Former Greens leader Bob Brown has urged Blue Mountains residents opposed to the Western Sydney Airport to keep up the fight, despite the federal government’s commitment to build the airport.
“We were told that [it was a done deal] with the Franklin dam,” he said, speaking of the successful environmental campaign which saw the controversial Tasmanian Franklin Dam proposal dropped in the 1980s.
“If people have enough concerns about that [WSA] they will be getting a bus to Canberra,” Mr Brown said.
“We are far too complacent really. I hope the people that are concerned about that airport will keep expressing that concern.”
He was speaking to the Gazette ahead of his flying visit to Springwood on September 21 to deliver the Mick Dark Talk for the Future.
The talk honours the legacy of Dark, the founding patron of Varuna, the writers’ house in Katoomba, and is designed to inspire community discussion of environmental issues of local and global significance.
“The earth is being battered by eight billion mammals eating away its resources,” Mr Brown said.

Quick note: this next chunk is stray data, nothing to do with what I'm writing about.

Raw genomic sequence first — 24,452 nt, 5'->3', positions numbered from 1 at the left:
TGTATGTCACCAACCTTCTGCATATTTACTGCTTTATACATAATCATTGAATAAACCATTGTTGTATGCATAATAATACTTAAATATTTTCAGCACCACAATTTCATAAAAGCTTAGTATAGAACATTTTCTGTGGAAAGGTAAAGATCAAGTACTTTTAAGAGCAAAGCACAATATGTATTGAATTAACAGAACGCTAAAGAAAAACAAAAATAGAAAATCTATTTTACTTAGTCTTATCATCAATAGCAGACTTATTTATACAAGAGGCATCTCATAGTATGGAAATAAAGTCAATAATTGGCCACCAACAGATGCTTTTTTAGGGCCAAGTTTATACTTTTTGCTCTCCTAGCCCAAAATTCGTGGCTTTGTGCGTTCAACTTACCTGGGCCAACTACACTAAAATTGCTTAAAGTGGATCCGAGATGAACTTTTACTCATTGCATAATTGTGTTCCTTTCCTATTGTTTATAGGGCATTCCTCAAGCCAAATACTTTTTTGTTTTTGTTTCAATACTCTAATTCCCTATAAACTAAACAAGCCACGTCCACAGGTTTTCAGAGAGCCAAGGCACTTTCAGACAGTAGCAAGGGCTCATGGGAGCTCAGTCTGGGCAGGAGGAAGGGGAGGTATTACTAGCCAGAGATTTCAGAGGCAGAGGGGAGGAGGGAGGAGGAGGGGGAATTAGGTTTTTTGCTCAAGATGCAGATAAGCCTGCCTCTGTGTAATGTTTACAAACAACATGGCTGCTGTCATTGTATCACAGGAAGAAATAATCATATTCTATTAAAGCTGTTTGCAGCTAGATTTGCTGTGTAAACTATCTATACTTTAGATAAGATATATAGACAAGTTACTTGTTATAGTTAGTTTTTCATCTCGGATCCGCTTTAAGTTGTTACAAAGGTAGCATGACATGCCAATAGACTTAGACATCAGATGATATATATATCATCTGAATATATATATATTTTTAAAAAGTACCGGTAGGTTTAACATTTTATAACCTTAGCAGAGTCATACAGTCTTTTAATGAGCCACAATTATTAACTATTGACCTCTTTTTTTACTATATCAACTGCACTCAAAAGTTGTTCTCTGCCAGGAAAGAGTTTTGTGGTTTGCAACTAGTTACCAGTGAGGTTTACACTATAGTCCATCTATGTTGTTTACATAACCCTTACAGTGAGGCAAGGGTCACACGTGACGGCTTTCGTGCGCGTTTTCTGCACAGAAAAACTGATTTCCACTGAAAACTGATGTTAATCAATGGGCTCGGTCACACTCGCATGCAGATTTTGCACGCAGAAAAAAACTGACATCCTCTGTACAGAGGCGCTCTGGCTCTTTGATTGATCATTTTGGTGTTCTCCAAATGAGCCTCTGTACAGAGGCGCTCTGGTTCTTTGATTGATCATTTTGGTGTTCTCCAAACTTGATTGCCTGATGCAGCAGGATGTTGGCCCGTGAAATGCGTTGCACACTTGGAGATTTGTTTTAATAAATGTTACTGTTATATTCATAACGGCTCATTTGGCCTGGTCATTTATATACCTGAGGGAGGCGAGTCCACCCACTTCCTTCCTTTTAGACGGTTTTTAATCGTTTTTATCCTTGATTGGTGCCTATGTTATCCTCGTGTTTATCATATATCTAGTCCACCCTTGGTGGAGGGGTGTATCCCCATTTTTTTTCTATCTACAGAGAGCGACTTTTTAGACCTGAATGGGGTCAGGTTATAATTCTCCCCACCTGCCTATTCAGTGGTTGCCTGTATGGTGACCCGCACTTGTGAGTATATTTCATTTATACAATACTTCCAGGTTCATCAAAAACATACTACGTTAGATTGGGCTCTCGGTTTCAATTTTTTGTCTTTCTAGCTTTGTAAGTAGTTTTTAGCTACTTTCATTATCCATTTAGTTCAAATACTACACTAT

“A lot of people feel pessimistic about that but I’ve set up a new foundation in Tasmania and we’re very active. It’s much better to get active than to get depressed.
“If you want somebody else to do it then you become part of the problem.”
He urged people to voice their concerns, join action groups and hassle their Members of Parliament.
“It’s about being active, stepping off the footpath and taking part in peaceful protests. Speaking out and generally enjoying life by being on the side of making this planet liveable for our grandchildren,” Mr Brown said.
The three biggest environmental issues we’ll face as the future unfolds are climate change, nuclear technology and over-population, the 72-year-old says.
“Climate change comes out of human absurdity. We could stop climate change in its tracks by spending two per cent of our gross wealth in turning it around but we won’t and we’re not doing it.
“People are voting for massive increases in consumption. It’s no good in complaining about the world’s environmental problems if you vote for the people that want to put their foot on the accelerator of a growth economy.”
Born in Oberon, but moving to Trunkey Creek at age two, then on to Armidale, Mr Brown said he has fond memories of the Mountains and was looking forward to returning. “At uni we used to go up to Govetts Leap for the scenic views and the waterfall walk at Wentworth Falls, that’s fantastic.”
Mr Brown will speak at The Hub on September 21 at 7.30pm. To book, visit www.bluemountainstheatre.com.